rone: (brock)
[personal profile] rone

For this kid, who grew up in Ecuador in the `80s, David Bowie was "Let's Dance", "Modern Love", and "Blue Jean".  I didn't hear anything else of his until i caught some of his `70s hits on classic rock radio in the mid `90s.  Some time in 1997, an acquaintance gave me Diamond Dogs on cassette, but i didn't care for it.  I didn't revisit Bowie until the next millennium.

In 2002, Amazon previewed "Slow Burn" (featuring Pete Townshend on guitar) on their site and that hooked me in, so i acquired Heathen and found it quite enjoyable (and later discovered while listening to the Pixies' Surfer Rosa that Bowie had covered "Cactus").  During that time i was well into my peak King Crimson phase, so i picked up "Heroes" given that Fripp played on it, but i found it uneven and certainly overrated.  I didn't try again until 10 years later (at his point i am verifying this via my listening data), when i listened on Spotify to another of the vaunted Berlin trio, Lodger, because i'd heard "African Night Flight" on Pandora and liked it, but the album was a mess.

Then everyone was stunned when he released The Next Day.  I thought it was excellent, and i bought it; after that, i decided to listen to the albums that were released near Heathen, and that yielded better results, and i picked up Black Tie White Noise.  Things were quiescent on the Bowie front for me until the news came out, and, well, we know what happened after its release.

After his death, i resolved to listen to his entire œuvre.  Most of the pre-Berlin stuff is good but not gripping; Low is as good as advertised; the two albums after Let's Dance are as bad as people say they are; Tin Machine does not deserve the mockery it gets; and everything from then on is really quite good but nobody seems to hold it in as high regard as his other stuff.  So maybe it's just me.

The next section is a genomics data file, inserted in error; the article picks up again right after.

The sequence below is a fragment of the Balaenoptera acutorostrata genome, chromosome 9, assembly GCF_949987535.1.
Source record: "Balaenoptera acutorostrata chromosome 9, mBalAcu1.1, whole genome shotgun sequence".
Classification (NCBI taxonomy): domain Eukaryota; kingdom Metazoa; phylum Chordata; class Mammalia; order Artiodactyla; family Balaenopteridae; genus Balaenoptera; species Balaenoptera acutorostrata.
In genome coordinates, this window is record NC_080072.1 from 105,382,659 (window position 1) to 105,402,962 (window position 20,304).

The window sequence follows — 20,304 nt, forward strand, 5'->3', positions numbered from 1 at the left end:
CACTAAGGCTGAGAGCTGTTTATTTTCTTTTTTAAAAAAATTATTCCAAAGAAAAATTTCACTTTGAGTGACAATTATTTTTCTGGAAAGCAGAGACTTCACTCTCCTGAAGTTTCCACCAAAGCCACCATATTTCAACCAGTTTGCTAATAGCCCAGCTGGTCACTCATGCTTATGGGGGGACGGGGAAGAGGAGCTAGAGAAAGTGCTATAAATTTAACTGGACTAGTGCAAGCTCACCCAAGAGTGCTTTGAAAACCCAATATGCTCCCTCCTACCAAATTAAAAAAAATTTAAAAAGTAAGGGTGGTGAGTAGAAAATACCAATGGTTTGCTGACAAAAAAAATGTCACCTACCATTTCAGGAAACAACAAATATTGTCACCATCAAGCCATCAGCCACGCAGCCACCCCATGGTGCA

One side effect of my romp through the Bowie discography was catching more of the references that peppered The Venture Bros., including this gem.

Of course, i came down with GBS two weeks after his death, so maybe i needed him more than i could possibly have understood.  Writing this up was one of the many things i thought about during the times i was lying there, unable to communicate.  So now here it finally is.

Date: 2016-12-04 11:16 pm (UTC)
kodi: (melencolia)
From: [personal profile] kodi
I really enjoyed the Tin Machine; I had tickets to go to a Tin Machine concert, but we got in a wreck and missed it. I've listened to Hunky Dory dozens of times a year as long as I can remember, so I'm sure the fact that it's my favorite Bowie album has more to do with the fact that it so informed my idea of what an album is than its actual quality. I tried listening to all the Bowie ever this year, but I kept getting distracted and listening to Hunky Dory again.

Date: 2016-12-05 04:37 am (UTC)
ext_86356: (human dalek)
From: [identity profile]
Hunky Dory is a quintessential album. It is possibly the most nearly perfect album I have ever heard. I didn't listen through it until my twenties, and all I could think was "how can it be that I have never heard this before?" It is hard for me to imagine anyone ever improving on Hunky Dory.